Guidance Eases Use of Annuities in 401(k) Plans

The administration promotes lifetime income streams similar to payouts from a defined benefit pension

By Stephen Miller, CEBS July 21, 2015

The Obama administration is taking further measures to encourage employers, as plan sponsors, to add an annuities option within their 401(k) and other defined contribution plans. Annuities are designed to provide participants with a lifetime income stream similar to payouts from a defined benefit pension plan.

The administration’s recent activity includes new guidance clarifying the safe harbor from litigation for employers that select annuity providers, intended in part to answer questions that arose after the IRS, in July 2014, issued a final rule on purchasing annuities within defined contribution plan accounts.

Last year’s final rule specifically applies to qualifying longevity annuity contracts (QLACs), which are a type of deferred income annuity that typically begin payouts after age 70½--when required minimum distributions from traditional 401(k) plans must generally begin—and continues throughout the retiree’s life.

Under the rule, a 401(k) or similar plan may permit participants to use up to 25 percent of their account balance or (if less) $125,000 to purchase a QLAC, with the dollar limit adjusted for cost-of-living increases in $10,000 increments. The QLAC’s value is excluded from the percentage of account value that must be withdrawn each year beginning at age 70½, but payments from the annuity must begin no later than the first day of the month after the retiree turns 85.

The final rule, however, was not the final word, and on July 13, 2015, in conjunction with the White House Conference on Aging, the Department of Labor (DOL) issued further guidance in its Field Assistance Bulletin (FAB) 2015-02, focusing on an employer’s liability when selecting and monitoring annuity providers.

ERISA’s Statute of Limitations

FAB 2015-02 addresses the annuity selection safe harbor for plan sponsors in terms of the application of the Employee Retirement Income Security Act’s (ERISA's) statute of limitations for claims relating to annuity selection. It clarifies that:

An employer's fiduciary duty to monitor the solvency of the insurance company providing the annuity generally ends when the plan no longer offers the annuity as a distribution option, not when the insurer finishes making all promised payments.

The ERISA’s statute of limitations period for fiduciary breach claims should be applied to the purchase of annuities by defined contribution plans, so that an action for a breach of fiduciary duty may not be brought after one of the following (whichever occurs first):

-- Six years after the date of the last action that was a part of the violation or, in the case of an omission, the latest date that the fiduciary could have remedied the violation.

-- Three years after the earliest date the participant or beneficiary had actual knowledge of the breach.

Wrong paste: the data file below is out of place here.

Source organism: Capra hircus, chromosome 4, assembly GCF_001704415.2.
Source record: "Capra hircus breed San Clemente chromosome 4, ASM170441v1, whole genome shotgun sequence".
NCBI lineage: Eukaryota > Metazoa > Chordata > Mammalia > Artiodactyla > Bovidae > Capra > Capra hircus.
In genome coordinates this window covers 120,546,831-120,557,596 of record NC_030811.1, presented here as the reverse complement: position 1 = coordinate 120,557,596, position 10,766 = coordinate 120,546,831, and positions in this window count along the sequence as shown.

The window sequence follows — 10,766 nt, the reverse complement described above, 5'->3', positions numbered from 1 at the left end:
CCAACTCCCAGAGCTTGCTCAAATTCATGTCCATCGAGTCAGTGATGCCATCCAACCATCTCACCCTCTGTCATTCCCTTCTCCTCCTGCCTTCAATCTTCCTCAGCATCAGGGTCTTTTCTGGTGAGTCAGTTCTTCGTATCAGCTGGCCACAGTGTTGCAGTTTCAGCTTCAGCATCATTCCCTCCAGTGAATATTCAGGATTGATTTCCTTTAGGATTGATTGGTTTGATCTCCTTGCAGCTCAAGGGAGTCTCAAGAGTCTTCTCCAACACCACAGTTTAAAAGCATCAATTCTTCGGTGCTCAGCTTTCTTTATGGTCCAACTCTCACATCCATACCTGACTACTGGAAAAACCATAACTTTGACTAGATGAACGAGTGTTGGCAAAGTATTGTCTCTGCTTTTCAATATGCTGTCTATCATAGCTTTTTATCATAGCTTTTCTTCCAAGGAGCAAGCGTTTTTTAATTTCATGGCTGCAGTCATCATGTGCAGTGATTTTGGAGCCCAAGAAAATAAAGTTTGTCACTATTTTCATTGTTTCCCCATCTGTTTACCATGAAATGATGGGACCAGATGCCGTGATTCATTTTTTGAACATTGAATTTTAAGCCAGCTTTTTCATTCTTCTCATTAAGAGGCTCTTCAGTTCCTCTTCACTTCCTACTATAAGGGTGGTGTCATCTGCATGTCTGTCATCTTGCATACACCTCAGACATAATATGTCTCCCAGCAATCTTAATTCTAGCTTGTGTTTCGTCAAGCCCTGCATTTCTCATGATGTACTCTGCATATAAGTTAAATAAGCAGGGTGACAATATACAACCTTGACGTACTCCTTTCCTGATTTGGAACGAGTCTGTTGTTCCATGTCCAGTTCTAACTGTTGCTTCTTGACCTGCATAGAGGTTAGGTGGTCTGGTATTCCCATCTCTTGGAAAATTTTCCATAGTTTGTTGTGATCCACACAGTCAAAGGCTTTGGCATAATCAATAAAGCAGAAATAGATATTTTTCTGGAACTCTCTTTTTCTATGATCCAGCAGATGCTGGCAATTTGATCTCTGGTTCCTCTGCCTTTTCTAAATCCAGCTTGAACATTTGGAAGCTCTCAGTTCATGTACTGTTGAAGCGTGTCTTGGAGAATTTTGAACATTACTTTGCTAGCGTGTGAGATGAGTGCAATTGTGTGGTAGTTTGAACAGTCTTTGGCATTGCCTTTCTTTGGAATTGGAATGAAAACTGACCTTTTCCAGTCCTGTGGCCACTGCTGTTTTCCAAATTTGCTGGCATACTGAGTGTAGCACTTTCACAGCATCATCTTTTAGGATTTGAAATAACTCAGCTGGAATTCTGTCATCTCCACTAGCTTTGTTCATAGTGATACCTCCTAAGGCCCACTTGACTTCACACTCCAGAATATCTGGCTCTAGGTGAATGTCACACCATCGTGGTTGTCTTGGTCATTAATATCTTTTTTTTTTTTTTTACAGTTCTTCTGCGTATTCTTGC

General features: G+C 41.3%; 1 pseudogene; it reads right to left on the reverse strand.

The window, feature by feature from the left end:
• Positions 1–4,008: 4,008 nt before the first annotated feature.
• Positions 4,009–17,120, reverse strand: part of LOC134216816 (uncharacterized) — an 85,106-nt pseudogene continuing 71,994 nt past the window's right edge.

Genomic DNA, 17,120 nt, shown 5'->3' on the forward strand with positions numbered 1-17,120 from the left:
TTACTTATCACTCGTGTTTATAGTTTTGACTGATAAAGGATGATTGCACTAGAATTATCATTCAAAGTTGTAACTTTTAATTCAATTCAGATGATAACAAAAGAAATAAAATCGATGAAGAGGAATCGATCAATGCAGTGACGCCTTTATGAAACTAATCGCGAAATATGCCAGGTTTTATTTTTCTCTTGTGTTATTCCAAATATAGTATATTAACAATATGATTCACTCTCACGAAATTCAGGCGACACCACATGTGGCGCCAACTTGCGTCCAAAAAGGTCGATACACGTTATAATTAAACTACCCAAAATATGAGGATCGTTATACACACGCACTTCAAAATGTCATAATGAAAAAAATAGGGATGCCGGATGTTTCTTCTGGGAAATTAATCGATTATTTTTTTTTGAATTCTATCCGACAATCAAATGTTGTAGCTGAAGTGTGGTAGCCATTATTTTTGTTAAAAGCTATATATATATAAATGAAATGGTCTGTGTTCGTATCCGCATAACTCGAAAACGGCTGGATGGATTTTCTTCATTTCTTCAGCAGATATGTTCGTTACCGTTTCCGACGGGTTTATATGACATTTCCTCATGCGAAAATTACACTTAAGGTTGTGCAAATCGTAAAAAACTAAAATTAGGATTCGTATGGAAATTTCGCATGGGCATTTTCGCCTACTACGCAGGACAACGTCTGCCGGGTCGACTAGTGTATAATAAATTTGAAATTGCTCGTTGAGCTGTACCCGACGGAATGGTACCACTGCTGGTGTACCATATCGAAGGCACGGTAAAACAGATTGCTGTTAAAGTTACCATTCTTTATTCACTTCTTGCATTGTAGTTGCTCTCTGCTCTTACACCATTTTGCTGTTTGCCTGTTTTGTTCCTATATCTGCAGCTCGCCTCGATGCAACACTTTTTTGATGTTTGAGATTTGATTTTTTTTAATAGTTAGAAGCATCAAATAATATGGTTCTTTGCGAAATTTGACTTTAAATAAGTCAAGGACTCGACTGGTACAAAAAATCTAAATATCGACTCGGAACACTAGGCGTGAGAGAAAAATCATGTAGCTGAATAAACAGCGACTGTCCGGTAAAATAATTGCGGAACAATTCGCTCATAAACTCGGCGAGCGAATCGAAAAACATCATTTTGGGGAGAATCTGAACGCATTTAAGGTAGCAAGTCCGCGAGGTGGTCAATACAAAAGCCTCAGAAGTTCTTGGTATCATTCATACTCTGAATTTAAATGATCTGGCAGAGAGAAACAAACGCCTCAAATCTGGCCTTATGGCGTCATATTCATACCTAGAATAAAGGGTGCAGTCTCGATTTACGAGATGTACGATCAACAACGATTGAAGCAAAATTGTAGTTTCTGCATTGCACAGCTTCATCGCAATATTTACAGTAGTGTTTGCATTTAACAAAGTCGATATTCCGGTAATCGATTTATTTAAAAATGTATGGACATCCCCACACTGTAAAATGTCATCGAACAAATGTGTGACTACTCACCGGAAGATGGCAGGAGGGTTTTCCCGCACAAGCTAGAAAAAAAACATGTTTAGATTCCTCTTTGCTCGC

If fraud or concealment of a breach is involved, an action may not be brought later than six years after the breach was discovered.

In other words, absent fraud or concealment, a participant or beneficiary must base claims on actions or omissions that occurred within the six years before the lawsuit.

Lingering Questions

“The guidance should encourage more employers to offer lifetime income annuities as a benefit distribution option in their 401(k)-type plans,” states an analysis by Buck Consultants. Nevertheless, “It remains to be seen whether clarity about fiduciary responsibility will spur more offerings of annuities from defined contribution plans. And if more annuity products are made available, it’s unclear whether plan participants will actually opt to lock in a retirement income as is hoped.”

A benefits brief from Groom Law Group noted that many issues remain unsettled. “Some plan fiduciaries and insurance companies will find the guidance in the FAB helpful to the extent a defined contribution plan offers an immediate annuity distribution option (e.g., joint and survivor or single life annuity) or a qualified longevity annuity contract option,” Groom’s attorneys observed. “Unfortunately, however, the FAB does not address how the safe harbor applies when the fiduciary selects an insurance company that provides other guaranteed lifetime income options or features in a defined contribution plan, such as deferred income annuities that may not be a QLAC, guaranteed minimum income benefit features, and guaranteed lifetime withdrawal benefit features.”

The attorneys concluded, “Presumably, DOL will address the application of the safe harbor to a broader array of guaranteed lifetime income products in a future rulemaking.”

Stephen Miller, CEBS, is an online editor/manager for SHRM. 

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